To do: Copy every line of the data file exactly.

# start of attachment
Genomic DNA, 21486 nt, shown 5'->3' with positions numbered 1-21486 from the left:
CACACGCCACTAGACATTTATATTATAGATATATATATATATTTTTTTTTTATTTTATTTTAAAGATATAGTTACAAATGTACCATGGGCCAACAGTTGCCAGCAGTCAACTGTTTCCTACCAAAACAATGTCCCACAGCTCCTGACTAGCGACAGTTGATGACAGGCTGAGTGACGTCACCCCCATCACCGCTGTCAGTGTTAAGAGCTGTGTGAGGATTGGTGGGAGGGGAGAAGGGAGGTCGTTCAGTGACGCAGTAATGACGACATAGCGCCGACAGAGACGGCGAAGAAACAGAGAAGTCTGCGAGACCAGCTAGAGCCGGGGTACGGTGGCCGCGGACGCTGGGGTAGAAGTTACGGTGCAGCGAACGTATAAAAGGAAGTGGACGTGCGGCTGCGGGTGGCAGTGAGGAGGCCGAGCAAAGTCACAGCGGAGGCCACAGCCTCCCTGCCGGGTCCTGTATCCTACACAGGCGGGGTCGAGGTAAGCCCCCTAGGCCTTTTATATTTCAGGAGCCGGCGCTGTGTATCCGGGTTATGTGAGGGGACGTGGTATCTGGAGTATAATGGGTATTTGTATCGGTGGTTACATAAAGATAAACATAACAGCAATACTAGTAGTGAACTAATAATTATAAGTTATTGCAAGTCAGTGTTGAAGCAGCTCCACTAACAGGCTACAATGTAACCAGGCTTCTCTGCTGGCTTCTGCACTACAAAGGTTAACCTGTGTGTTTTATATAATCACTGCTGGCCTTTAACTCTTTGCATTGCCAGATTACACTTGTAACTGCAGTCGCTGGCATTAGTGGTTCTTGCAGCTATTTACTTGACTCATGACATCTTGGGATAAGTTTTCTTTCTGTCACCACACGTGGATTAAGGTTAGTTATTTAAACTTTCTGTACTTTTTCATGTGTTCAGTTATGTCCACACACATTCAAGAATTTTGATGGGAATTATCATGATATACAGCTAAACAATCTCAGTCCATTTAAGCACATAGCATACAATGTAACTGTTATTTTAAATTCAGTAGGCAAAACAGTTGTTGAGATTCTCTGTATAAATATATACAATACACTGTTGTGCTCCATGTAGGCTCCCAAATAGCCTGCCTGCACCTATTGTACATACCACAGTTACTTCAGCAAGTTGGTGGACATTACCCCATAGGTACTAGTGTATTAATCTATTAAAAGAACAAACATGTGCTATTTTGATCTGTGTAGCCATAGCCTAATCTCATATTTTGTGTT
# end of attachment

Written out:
Genomic DNA, 21486 nt, shown 5'->3' with positions numbered 1-21486 from the left:
CACACGCCACTAGACATTTATATTATAGATATATATATATATTTTTTTTTTATTTTATTTTAAAGATATAGTTACAAATGTACCATGGGCCAACAGTTGCCAGCAGTCAACTGTTTCCTACCAAAACAATGTCCCACAGCTCCTGACTAGCGACAGTTGATGACAGGCTGAGTGACGTCACCCCCATCACCGCTGTCAGTGTTAAGAGCTGTGTGAGGATTGGTGGGAGGGGAGAAGGGAGGTCGTTCAGTGACGCAGTAATGACGACATAGCGCCGACAGAGACGGCGAAGAAACAGAGAAGTCTGCGAGACCAGCTAGAGCCGGGGTACGGTGGCCGCGGACGCTGGGGTAGAAGTTACGGTGCAGCGAACGTATAAAAGGAAGTGGACGTGCGGCTGCGGGTGGCAGTGAGGAGGCCGAGCAAAGTCACAGCGGAGGCCACAGCCTCCCTGCCGGGTCCTGTATCCTACACAGGCGGGGTCGAGGTAAGCCCCCTAGGCCTTTTATATTTCAGGAGCCGGCGCTGTGTATCCGGGTTATGTGAGGGGACGTGGTATCTGGAGTATAATGGGTATTTGTATCGGTGGTTACATAAAGATAAACATAACAGCAATACTAGTAGTGAACTAATAATTATAAGTTATTGCAAGTCAGTGTTGAAGCAGCTCCACTAACAGGCTACAATGTAACCAGGCTTCTCTGCTGGCTTCTGCACTACAAAGGTTAACCTGTGTGTTTTATATAATCACTGCTGGCCTTTAACTCTTTGCATTGCCAGATTACACTTGTAACTGCAGTCGCTGGCATTAGTGGTTCTTGCAGCTATTTACTTGACTCATGACATCTTGGGATAAGTTTTCTTTCTGTCACCACACGTGGATTAAGGTTAGTTATTTAAACTTTCTGTACTTTTTCATGTGTTCAGTTATGTCCACACACATTCAAGAATTTTGATGGGAATTATCATGATATACAGCTAAACAATCTCAGTCCATTTAAGCACATAGCATACAATGTAACTGTTATTTTAAATTCAGTAGGCAAAACAGTTGTTGAGATTCTCTGTATAAATATATACAATACACTGTTGTGCTCCATGTAGGCTCCCAAATAGCCTGCCTGCACCTATTGTACATACCACAGTTACTTCAGCAAGTTGGTGGACATTACCCCATAGGTACTAGTGTATTAATCTATTAAAAGAACAAACATGTGCTATTTTGATCTGTGTAGCCATAGCCTAATCTCATATTTTGTGTT